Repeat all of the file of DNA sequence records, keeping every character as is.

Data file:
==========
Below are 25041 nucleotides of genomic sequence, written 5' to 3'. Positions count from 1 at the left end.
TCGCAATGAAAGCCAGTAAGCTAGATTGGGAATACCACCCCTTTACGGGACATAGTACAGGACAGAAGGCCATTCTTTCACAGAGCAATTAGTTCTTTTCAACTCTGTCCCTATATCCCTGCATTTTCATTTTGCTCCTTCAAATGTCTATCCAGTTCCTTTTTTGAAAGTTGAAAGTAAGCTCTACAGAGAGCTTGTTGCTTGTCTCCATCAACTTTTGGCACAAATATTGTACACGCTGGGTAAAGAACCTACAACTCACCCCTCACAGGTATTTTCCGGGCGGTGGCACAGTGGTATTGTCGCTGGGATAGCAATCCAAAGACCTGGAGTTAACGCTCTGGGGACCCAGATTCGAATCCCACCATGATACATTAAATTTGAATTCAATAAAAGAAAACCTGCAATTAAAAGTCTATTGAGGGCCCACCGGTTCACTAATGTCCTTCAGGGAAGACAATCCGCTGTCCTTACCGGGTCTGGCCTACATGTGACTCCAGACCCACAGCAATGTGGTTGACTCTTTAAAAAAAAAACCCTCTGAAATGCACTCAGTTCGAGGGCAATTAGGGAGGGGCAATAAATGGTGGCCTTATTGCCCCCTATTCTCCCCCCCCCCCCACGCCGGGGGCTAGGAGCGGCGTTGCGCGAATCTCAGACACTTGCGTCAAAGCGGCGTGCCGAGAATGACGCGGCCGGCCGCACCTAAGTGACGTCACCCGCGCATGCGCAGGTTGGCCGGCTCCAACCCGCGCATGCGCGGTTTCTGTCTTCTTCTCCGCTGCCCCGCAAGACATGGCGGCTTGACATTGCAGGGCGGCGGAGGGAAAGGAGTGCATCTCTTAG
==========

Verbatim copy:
Below are 25041 nucleotides of genomic sequence, written 5' to 3'. Positions count from 1 at the left end.
TCGCAATGAAAGCCAGTAAGCTAGATTGGGAATACCACCCCTTTACGGGACATAGTACAGGACAGAAGGCCATTCTTTCACAGAGCAATTAGTTCTTTTCAACTCTGTCCCTATATCCCTGCATTTTCATTTTGCTCCTTCAAATGTCTATCCAGTTCCTTTTTTGAAAGTTGAAAGTAAGCTCTACAGAGAGCTTGTTGCTTGTCTCCATCAACTTTTGGCACAAATATTGTACACGCTGGGTAAAGAACCTACAACTCACCCCTCACAGGTATTTTCCGGGCGGTGGCACAGTGGTATTGTCGCTGGGATAGCAATCCAAAGACCTGGAGTTAACGCTCTGGGGACCCAGATTCGAATCCCACCATGATACATTAAATTTGAATTCAATAAAAGAAAACCTGCAATTAAAAGTCTATTGAGGGCCCACCGGTTCACTAATGTCCTTCAGGGAAGACAATCCGCTGTCCTTACCGGGTCTGGCCTACATGTGACTCCAGACCCACAGCAATGTGGTTGACTCTTTAAAAAAAAAACCCTCTGAAATGCACTCAGTTCGAGGGCAATTAGGGAGGGGCAATAAATGGTGGCCTTATTGCCCCCTATTCTCCCCCCCCCCCCACGCCGGGGGCTAGGAGCGGCGTTGCGCGAATCTCAGACACTTGCGTCAAAGCGGCGTGCCGAGAATGACGCGGCCGGCCGCACCTAAGTGACGTCACCCGCGCATGCGCAGGTTGGCCGGCTCCAACCCGCGCATGCGCGGTTTCTGTCTTCTTCTCCGCTGCCCCGCAAGACATGGCGGCTTGACATTGCAGGGCGGCGGAGGGAAAGGAGTGCATCTCTTAG